Central Florida at Kansas State
Saturday, 11:30 a.m.
For K-State, this is one of those matchups that classically gets tagged a “trap game.” Except it may be more dangerous than even that.
On the heels of a Big 12 North win over Iowa State, with a Conference USA foe coming to town, this is no time for the Wildcats to sleep on UCF. The Knights, 2–1, are talented and fast and able to put more than a scare into the home team. The Knights rank among the nation’s top 20 in pass defense, total defense, scoring defense and pass efficiency defense.
This test, however, centers around UCF’s ability to slow the run, or more specifically, K-State running back Daniel Thomas, who ranks second nationally in rushing with 552 yards through three games.
For the Wildcats, their defense may have to contend with two quarterbacks — veteran Rob Calabrese and freshman Jeffrey Godfrey. A dynamic 5-foot-11, 176-pounder, Godfrey got his first start against Buffalo and sparked a 24—10 win.
Miami (Ohio) at Missouri
Saturday, 1 p.m.
Mizzou is 3–0. And scrambling for an identity. The Tigers rescued themselves from despair a week ago, scoring on a long pass play in the final minute to rally past San Diego State, 27–24. The win kept Mizzou perfect in record, if imperfectly, after four turnovers in a ragged effort.
Now the Tigers get an intriguing visitor in Miami, which is 2–1 and coming off an impressive 31–10 rout of Colorado State, continuing a climb back to respectability after managing just three wins combined the previous two seasons.
With 20 starters back on offense and defense, the RedHawks have experience, yet are trying to change a culture of losing.
The Tigers will be without star defensive end and sack master Aldon Smith, who suffered a fractured right fibula in the win over San Diego State.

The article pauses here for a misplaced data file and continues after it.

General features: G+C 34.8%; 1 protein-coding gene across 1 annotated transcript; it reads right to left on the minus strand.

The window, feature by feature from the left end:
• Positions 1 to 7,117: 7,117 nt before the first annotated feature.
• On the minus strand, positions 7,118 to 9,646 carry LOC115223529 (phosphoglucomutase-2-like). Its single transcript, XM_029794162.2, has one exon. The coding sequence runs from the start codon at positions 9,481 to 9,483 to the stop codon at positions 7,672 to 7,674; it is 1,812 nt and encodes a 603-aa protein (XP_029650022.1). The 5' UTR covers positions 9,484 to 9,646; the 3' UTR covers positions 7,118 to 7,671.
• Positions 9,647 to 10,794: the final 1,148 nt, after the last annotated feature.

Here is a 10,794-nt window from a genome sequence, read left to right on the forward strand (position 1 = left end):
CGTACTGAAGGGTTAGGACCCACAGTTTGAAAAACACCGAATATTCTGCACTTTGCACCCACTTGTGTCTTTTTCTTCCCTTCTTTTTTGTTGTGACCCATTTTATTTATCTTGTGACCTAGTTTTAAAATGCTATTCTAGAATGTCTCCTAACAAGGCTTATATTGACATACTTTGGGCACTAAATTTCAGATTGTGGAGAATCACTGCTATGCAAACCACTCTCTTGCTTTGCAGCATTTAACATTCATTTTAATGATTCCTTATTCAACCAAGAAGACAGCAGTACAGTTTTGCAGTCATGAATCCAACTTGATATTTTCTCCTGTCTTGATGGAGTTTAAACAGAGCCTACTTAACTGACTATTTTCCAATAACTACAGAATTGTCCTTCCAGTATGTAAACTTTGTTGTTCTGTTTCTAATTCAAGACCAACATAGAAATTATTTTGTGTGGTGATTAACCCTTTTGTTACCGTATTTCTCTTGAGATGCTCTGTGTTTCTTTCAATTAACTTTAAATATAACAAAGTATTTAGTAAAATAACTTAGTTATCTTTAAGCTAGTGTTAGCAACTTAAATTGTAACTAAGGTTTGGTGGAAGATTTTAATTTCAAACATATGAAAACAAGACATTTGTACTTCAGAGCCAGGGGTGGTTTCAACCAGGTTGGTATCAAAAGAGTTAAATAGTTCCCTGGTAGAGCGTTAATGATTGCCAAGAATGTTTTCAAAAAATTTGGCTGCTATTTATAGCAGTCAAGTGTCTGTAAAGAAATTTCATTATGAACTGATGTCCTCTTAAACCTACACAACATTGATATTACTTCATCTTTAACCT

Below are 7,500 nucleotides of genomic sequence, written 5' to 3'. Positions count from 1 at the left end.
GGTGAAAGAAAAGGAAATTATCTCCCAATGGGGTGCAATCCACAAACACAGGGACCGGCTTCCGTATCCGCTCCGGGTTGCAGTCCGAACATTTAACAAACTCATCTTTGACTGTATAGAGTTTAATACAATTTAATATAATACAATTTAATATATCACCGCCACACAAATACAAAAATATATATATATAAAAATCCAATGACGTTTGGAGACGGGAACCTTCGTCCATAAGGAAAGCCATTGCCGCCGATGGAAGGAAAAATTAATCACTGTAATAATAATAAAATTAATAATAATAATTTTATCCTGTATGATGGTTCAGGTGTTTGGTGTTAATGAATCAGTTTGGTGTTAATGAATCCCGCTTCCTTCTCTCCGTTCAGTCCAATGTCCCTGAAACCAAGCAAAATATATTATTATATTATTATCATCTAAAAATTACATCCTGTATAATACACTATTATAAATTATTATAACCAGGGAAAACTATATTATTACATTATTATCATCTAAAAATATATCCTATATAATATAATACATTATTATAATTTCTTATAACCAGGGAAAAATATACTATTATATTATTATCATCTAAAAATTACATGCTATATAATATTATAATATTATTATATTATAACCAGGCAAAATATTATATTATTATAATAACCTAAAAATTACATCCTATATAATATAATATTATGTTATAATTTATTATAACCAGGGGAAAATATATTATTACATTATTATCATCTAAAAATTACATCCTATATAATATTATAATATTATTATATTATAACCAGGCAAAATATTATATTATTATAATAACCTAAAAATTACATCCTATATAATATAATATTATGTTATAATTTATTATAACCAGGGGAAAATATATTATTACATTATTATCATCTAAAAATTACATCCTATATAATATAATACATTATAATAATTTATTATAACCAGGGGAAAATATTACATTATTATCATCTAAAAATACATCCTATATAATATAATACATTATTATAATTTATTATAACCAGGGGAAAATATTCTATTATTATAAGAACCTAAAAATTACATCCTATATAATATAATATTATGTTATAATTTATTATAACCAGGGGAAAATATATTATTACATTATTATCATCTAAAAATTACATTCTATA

Offensively, Mizzou looks to quarterback Blaine Gabbert to sharpen his game. Gabbert has found two reliable receivers in wideout T.J. Moe and tight end Michael Egnew.
UCLA at Texas
Saturday, 2:30 p.m.
On name alone, this meeting qualifies as the marquee game in this Big 12 weekend. The Longhorns and Bruins carry strong history and tradition into this clash of West Coast cool and Southwest swagger.
Texas’ swagger this season flows from its defense, which leads the nation in rushing defense and leads most highlight reels in bone-rattling hits. Offensively, things are still developing for the Longhorns. Quarterback Garrett Gilbert continues to adjust in his first season as starter and a revolving door at running back reflects the urgency of the coaching staff to get the ground game going in support of Gilbert.
The Bruins, at 1–2, have lost at Kansas State, been blown out by Stanford, but also posted an upset of Houston. Their inconsistency could be tied to turnovers, as their 10 giveaways — five interceptions, five lost fumbles — are second-most nationally.
Oklahoma at Cincinnati (Paul Brown Stadium)
Saturday, 5 p.m.
Back in the preseason, this clash at the home of the Cincinnati Bengals stood out as the toughest test in what figured to be a challenging non-conference schedule. Not anymore.
The Bearcats, who had gone 33–7 the past three seasons, winning two Big East championships, have started slow under new coach Butch Jones. Cincinnati returned offensive firepower, including quarterback Zach Collaros, but has struggled to block anyone, resulting in too many sacks and a lack of rhythm. And a 1–2 start.